Narrowing spreads between natural gas and residual fuel oil suggest natural gas futures should move higher over the remainder of the summer. Since May 2010 the spreads have narrowed 17%. Another 2.5% decline in spreads would drive natural gas 20% higher to $5.45 versus yesterday's close of $4.55. According to researchers at Rice's Baker Institute for Public Policy, the importance of the relationship between U.S. natural gas and residual fuel oil rests in these commodities ability to compete against one another as a fuel source for power generation.
Historically, this relationship has flown out of balance in the short-run due to supply shocks, adverse weather conditions (i.e. Hurricanes, an extreme summer, or a harsh winter), rapid swings in storage levels, or other types of seasonal variances. Typically natural gas pricing has been more volatile than residual fuel oil. Abnormally high natural gas storage levels (over the past two years due to prolific shale gas production) have exacerbated what we would consider a pricing imbalance relative to historical patterns. YTD the correlation between the two commodities is a negative .25, considerably out of synch with historical patterns as illustrated by the correlation table below.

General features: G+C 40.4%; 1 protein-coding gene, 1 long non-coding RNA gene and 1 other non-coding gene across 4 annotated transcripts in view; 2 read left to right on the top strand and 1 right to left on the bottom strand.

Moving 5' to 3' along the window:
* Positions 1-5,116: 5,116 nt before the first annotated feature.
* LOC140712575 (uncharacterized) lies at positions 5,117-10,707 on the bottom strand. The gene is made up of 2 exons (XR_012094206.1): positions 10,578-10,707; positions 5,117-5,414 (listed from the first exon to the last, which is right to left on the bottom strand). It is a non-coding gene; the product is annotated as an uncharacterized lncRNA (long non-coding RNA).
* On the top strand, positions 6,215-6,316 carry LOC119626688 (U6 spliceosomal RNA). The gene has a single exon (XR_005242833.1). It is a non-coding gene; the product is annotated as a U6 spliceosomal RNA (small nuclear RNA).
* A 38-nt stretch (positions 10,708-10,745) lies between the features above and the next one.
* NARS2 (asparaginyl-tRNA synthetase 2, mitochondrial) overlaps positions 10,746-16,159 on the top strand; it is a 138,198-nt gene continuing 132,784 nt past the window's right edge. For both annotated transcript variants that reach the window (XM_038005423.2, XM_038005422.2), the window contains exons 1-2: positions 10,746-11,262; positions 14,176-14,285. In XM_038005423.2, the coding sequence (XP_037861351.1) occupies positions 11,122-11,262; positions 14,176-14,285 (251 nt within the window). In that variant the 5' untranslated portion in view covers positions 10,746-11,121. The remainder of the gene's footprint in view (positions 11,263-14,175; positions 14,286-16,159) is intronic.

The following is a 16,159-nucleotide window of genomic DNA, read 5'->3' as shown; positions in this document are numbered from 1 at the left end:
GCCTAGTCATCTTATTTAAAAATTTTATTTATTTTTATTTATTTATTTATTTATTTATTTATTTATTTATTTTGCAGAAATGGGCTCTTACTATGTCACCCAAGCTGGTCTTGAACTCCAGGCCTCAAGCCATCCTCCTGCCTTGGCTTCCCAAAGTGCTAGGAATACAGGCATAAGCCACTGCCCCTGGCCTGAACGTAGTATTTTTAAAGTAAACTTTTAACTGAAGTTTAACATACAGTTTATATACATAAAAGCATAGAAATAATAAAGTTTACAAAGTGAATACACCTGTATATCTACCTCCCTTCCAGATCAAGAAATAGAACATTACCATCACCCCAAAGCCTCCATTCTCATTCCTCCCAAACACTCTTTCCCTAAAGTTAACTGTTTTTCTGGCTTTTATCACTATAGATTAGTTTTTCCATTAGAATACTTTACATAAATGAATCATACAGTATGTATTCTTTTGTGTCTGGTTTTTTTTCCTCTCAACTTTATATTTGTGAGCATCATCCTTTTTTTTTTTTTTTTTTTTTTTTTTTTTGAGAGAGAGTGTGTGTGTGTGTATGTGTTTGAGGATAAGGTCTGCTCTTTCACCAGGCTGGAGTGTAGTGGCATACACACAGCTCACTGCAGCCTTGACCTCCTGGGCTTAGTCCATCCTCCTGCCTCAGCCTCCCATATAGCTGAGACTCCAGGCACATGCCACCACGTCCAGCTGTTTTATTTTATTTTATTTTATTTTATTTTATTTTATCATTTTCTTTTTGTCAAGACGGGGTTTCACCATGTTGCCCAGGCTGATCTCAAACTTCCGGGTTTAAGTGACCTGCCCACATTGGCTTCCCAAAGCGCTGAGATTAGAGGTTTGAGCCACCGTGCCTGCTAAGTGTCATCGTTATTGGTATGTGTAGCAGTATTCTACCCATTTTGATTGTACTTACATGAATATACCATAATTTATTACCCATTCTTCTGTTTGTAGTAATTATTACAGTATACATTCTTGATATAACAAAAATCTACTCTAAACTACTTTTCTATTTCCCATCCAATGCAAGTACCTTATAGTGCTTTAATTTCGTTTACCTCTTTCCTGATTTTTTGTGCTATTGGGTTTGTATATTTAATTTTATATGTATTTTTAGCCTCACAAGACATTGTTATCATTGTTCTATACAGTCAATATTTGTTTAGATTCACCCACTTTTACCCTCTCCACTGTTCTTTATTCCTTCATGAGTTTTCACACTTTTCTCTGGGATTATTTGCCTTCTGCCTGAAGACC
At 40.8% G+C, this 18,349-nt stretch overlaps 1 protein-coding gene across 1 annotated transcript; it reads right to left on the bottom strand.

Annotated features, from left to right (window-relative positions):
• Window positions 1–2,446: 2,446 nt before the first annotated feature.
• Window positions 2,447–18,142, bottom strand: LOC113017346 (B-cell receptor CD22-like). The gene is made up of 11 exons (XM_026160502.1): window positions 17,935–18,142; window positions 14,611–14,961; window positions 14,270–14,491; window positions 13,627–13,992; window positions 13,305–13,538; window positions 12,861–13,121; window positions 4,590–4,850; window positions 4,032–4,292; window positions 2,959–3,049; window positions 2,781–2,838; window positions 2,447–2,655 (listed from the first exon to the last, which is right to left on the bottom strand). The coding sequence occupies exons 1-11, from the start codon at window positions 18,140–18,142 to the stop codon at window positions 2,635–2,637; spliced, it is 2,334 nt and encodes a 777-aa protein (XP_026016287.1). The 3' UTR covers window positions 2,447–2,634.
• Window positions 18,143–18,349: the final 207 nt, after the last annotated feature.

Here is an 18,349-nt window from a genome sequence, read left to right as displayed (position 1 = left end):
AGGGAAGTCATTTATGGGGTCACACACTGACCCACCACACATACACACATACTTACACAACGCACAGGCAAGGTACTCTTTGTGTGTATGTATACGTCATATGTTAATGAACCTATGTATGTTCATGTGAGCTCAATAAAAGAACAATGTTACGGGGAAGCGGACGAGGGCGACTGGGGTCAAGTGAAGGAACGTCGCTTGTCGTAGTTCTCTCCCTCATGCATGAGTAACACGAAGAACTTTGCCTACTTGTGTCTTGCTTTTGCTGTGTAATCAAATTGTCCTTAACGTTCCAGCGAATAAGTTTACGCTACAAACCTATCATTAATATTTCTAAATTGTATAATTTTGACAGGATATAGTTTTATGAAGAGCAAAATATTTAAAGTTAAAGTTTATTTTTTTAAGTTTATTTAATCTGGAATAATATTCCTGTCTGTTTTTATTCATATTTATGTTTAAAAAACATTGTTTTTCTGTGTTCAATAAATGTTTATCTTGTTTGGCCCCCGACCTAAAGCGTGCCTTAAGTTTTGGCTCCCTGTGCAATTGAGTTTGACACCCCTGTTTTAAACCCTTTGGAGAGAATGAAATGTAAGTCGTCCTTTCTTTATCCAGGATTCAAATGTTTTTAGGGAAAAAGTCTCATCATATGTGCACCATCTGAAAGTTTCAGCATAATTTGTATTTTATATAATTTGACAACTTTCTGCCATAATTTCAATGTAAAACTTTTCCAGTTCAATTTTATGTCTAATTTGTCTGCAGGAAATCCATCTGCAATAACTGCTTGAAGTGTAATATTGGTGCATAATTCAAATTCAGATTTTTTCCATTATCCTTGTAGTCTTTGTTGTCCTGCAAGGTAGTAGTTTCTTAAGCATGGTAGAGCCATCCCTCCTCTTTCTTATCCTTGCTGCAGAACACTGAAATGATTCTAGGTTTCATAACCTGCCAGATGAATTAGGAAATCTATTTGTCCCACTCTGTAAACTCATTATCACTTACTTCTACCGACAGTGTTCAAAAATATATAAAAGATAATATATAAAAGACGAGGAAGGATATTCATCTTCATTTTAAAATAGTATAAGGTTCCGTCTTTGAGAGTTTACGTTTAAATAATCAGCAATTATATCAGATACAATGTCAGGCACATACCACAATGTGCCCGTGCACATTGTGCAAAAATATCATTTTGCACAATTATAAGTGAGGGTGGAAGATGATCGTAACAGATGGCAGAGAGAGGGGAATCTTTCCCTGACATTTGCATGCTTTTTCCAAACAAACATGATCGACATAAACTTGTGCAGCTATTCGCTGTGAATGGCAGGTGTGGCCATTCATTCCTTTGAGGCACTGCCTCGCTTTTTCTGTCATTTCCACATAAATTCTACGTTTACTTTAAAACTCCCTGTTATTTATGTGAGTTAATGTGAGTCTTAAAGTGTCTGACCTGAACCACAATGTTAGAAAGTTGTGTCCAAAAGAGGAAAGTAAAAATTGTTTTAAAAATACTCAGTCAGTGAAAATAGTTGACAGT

Since late January until early May of this year the spread between the two commodities has widened in favor of residual fuel oils. Specifically, natural gas futures followed their seasonal pattern dropping nearly 25% over the spring months. Residual fuel on the other hand experienced a 19% gain. Reversing course since early May, natural gas is up 14% and residual fuel oil is down 13%. As the available substitution effect drives the long-run relationship closer to balanced levels (i.e. tighter spreads) between the two commodities, we would anticipate greater demand for natural gas providing the catalyst that sparks price improvements.
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